Your credit score is important when you’re buying a home. It helps determine what kind of mortgage you can qualify for and the interest rate you’ll be. To improve your credit score, there are a few things you can do.
What Determines Your Credit Score?
To understand how to improve your credit score, it would probably help to understand what factors determine the score.
Your FICO credit score is made up of 5 things:
- Bill payment history – 35%
- Credit utilization- 30%
- How long accounts have been open – 15%
- Variety of credit sources – 10%
- Inquiries for new credit – 10%
Knowing these things, here are five ways you can increase your credit score.
Pay Your Bills on Time
We know this isn’t always easy, but it’s important for this discussion. Creditors such as mortgage lenders want to see that you’re able to pay bills on time. That’s why it’s the largest factor in your credit score.
This doesn’t just apply to credit cards. Make sure you’re also paying other bills such as student loans and utilities on time.
Keep Credit Utilization Ratio Low
Credit utilization ratio refers to how much of your available debt you are using. For example, let’s say you have two credit cards – one has a credit limit of $10,000, the other is $5,000. Add them together and your maximum is $15,000.
Now let’s say you have a balance of $3,000 between those two cards. That means your ratio is $3,000/$15,000 = 20%.
A goal to shoot for is under 30%. In the above example, that means you shouldn’t have a balance of more than $4,500. By keeping your ratio under 30%, it will help your credit score keep climbing.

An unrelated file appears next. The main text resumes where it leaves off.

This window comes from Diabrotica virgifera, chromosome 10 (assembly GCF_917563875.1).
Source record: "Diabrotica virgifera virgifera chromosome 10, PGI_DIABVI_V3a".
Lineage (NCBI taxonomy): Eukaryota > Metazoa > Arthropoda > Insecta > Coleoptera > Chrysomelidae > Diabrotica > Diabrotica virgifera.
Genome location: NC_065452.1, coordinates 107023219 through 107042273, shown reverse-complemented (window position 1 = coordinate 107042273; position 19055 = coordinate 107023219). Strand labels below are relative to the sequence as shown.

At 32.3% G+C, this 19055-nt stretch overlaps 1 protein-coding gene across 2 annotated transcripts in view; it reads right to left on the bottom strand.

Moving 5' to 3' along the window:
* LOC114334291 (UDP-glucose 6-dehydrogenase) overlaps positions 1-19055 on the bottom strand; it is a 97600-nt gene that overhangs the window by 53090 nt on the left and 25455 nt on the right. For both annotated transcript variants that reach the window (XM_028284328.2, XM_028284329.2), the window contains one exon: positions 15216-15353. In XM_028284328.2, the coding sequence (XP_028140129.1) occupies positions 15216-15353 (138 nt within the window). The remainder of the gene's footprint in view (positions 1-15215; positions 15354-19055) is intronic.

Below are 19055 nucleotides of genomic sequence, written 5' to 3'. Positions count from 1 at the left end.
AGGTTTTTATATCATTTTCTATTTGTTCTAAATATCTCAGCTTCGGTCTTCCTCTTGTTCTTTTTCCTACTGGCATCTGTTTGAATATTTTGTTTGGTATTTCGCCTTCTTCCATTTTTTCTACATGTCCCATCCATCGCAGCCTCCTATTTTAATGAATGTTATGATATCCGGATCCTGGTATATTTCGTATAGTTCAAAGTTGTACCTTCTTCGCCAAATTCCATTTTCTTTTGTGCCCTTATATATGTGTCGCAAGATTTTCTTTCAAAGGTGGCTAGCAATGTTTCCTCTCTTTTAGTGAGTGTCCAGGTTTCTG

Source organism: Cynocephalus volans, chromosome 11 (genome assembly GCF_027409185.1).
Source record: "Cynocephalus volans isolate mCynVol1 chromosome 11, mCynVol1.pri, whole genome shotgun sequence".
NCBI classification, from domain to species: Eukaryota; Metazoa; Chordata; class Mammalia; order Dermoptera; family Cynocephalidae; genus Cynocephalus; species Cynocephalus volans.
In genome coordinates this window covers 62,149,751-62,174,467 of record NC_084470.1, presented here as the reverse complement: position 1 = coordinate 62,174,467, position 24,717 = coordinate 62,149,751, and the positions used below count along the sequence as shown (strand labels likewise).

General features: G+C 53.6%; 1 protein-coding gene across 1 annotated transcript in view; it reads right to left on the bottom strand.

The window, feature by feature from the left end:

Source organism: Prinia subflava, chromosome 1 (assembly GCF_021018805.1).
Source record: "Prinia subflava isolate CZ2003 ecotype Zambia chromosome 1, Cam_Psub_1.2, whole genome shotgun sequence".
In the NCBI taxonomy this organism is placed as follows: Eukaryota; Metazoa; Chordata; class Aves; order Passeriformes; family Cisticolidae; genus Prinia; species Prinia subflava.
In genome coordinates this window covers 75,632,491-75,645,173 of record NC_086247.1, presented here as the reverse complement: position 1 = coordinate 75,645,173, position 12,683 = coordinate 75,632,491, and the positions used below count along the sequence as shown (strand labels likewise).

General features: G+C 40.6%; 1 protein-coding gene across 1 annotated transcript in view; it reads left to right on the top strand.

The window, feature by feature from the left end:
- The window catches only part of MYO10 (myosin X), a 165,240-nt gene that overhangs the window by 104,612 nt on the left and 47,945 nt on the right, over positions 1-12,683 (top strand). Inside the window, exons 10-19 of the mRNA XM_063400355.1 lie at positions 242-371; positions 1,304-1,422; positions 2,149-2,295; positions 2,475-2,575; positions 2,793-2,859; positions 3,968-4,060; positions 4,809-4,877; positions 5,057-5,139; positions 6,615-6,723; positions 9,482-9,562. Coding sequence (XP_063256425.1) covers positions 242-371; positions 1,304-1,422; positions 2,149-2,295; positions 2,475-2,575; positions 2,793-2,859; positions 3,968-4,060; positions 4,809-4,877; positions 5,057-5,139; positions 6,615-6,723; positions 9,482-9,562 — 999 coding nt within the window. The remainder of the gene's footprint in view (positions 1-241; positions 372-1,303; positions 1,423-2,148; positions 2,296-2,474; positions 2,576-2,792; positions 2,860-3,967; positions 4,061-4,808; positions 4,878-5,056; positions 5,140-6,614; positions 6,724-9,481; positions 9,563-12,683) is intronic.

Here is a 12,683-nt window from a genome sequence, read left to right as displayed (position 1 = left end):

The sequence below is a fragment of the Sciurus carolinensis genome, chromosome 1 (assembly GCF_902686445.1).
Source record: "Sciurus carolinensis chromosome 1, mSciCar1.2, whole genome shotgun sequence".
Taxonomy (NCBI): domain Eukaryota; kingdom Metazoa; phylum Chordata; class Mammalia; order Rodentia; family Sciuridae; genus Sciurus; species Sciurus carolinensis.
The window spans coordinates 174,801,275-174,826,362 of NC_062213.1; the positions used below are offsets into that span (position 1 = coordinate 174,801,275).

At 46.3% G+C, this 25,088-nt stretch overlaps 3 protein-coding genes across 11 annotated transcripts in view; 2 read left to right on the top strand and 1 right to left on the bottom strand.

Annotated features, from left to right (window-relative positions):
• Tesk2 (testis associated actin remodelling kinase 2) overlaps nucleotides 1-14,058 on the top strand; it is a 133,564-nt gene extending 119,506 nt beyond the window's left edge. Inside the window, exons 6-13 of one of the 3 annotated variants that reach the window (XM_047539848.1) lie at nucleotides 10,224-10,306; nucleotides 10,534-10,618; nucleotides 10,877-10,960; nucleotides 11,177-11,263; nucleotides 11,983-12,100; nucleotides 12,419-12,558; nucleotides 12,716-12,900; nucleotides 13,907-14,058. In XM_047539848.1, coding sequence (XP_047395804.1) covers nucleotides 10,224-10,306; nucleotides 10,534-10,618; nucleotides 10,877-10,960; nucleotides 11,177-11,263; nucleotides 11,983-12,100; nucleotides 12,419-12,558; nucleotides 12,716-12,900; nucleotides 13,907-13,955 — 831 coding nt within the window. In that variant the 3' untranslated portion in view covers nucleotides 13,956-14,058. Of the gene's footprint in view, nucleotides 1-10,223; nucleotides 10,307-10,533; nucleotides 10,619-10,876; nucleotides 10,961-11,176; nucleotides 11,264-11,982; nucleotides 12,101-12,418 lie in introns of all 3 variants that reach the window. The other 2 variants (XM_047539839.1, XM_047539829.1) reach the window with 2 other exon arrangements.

Keep Your Accounts Open
Some credit accounts don’t make sense to remain open forever. Once you pay off a student loan, it’s gone.
Credit cards don’t work that way though. You can essentially keep a credit card open for decades as long as you always pay on time.
When you’ve been in debt for a while and pay off a credit card, it might be tempting to close it. There are two reasons why you should keep it open though:
- It raises your maximum credit limit, so it’s easier to stay under the 30% credit utilization ratio we just discussed
- Your FICO credit score accounts for having a long history with a credit card
You don’t have to use the card, just keep it open. Feel free to freeze it in a block of ice or put it in a drawer where it won’t be used.
Have a Variety of Credit Sources
Ideally you don’t just have one type of credit – credit cards. It’s best to build up credit by having multiple sources such as utilities, phone bills, or a car loan in your name.
Having a variety of credit sources shows you’re someone who can be trusted to pay your bills.
Don’t Apply for More Credit Unless You Need to
Last, don’t open any new credit unless it’s really necessary. If you start opening a lot of new credit cards or loans in a short period of time, it will hurt your score.
Do you have any other questions about how to improve your credit score? Maybe you want some help with the home buying process? That’s what we’re here for! Give us a call at 949-392-6400 and we’ll answer any questions you have.